I keep hearing that Lily Gladstone is “outdone” or “outshone” or “overshadowed” by the very talented cast surrounding her, including the underrated Cara Jade Meyers, but I would agree only with the first half of each of those words. Everyone else in the film is going “over (the top)” and “out(ward)” with their acting choices, leaving Gladstone’s subtlety standing out in this extravagant crowd. She emotes more in her eyes than the rest of the cast does in more than three hours of showy (yet amazing) dialogue. You can be drawn to the bigger performances if that’s your thing, but Lily Gladstone’s marvelous turn proves the old adage, “it’s the quiet ones you need to look out for.”


Prosecution: Quentin

Touching. Beautiful. Romantic. These are words that have been used to describe Past Lives. However, I struggle to reconcile those labels with the movie I saw, mostly because the story paints the main character, Nora (Greta Lee), as a sympathetic figure when she is, in fact, extremely selfish. For 12 years, Nora has been happily married to and in love with a husband that openly admits he feels insecure in their relationship. Soooo, why is she spending a week galavanting around New York with her first love - a first love who has lingered in her mind for 24 years and who flew across the world specifically to see her - while the husband (mostly) sits at home? That’s not touching, beautiful, or romantic from the husband’s perspective despite the movie hinting towards him maybe being okay with it. When a movie is a complete gaslight job like this, I can’t begin to consider it one of the year’s ten best, even when, all things considered, it’s not actually a bad movie.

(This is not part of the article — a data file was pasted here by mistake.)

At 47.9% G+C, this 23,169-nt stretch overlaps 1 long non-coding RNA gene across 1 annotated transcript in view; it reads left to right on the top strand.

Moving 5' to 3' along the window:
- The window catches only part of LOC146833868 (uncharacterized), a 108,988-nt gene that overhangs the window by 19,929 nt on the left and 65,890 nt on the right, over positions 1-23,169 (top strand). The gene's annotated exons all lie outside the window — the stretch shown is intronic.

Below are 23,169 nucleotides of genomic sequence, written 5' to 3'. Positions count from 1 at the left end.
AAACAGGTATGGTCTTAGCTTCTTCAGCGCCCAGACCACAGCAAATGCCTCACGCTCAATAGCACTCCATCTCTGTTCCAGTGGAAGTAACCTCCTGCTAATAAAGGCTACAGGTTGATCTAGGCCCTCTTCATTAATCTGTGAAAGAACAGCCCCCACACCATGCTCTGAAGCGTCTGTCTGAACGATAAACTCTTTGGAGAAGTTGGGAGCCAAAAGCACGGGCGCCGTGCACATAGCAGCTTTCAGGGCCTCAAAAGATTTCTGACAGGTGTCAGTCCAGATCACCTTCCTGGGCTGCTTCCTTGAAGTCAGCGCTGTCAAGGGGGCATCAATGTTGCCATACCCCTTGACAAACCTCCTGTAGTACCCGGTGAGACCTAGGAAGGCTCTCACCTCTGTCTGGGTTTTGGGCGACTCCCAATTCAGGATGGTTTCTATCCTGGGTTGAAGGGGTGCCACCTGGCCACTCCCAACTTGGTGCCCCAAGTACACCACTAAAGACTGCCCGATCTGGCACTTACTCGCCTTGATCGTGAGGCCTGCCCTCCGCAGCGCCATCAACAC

Defence: Katie

The central point of Quentin’s criticism is that the film paints Nora (Greta Lee) as a sympathetic character, one we are called to identify with and relate to; however, I don’t think the film paints Nora, or anyone, as a sympathetic figure. The film is simply gentle in its approach, in every aspect, and doesn’t impose moralistic judgments on any of its characters. The question of “why is Nora spending a week with her first love whilst her husband stands by?” is one that the film acknowledges but does not wrestle with. Instead, the film is concerned with exploring metaphysical themes of fate, identity, memory, and nostalgia. Past Lives is as far from a typical love triangle situation as you can get, and Nora’s husband is not suffering from anything as shallow as run-of-the-mill jealousy, but the more nuanced notion that he cannot relate to or understand his wife as much as someone who shares her past. It’s almost unfathomable that this is writer-director Celine Song’s feature debut because the masterful camera work, magical music, and bittersweet story, combined with understated yet deeply moving performances, make this the most worthy nomination for Best Picture.     


Prosecution: Katie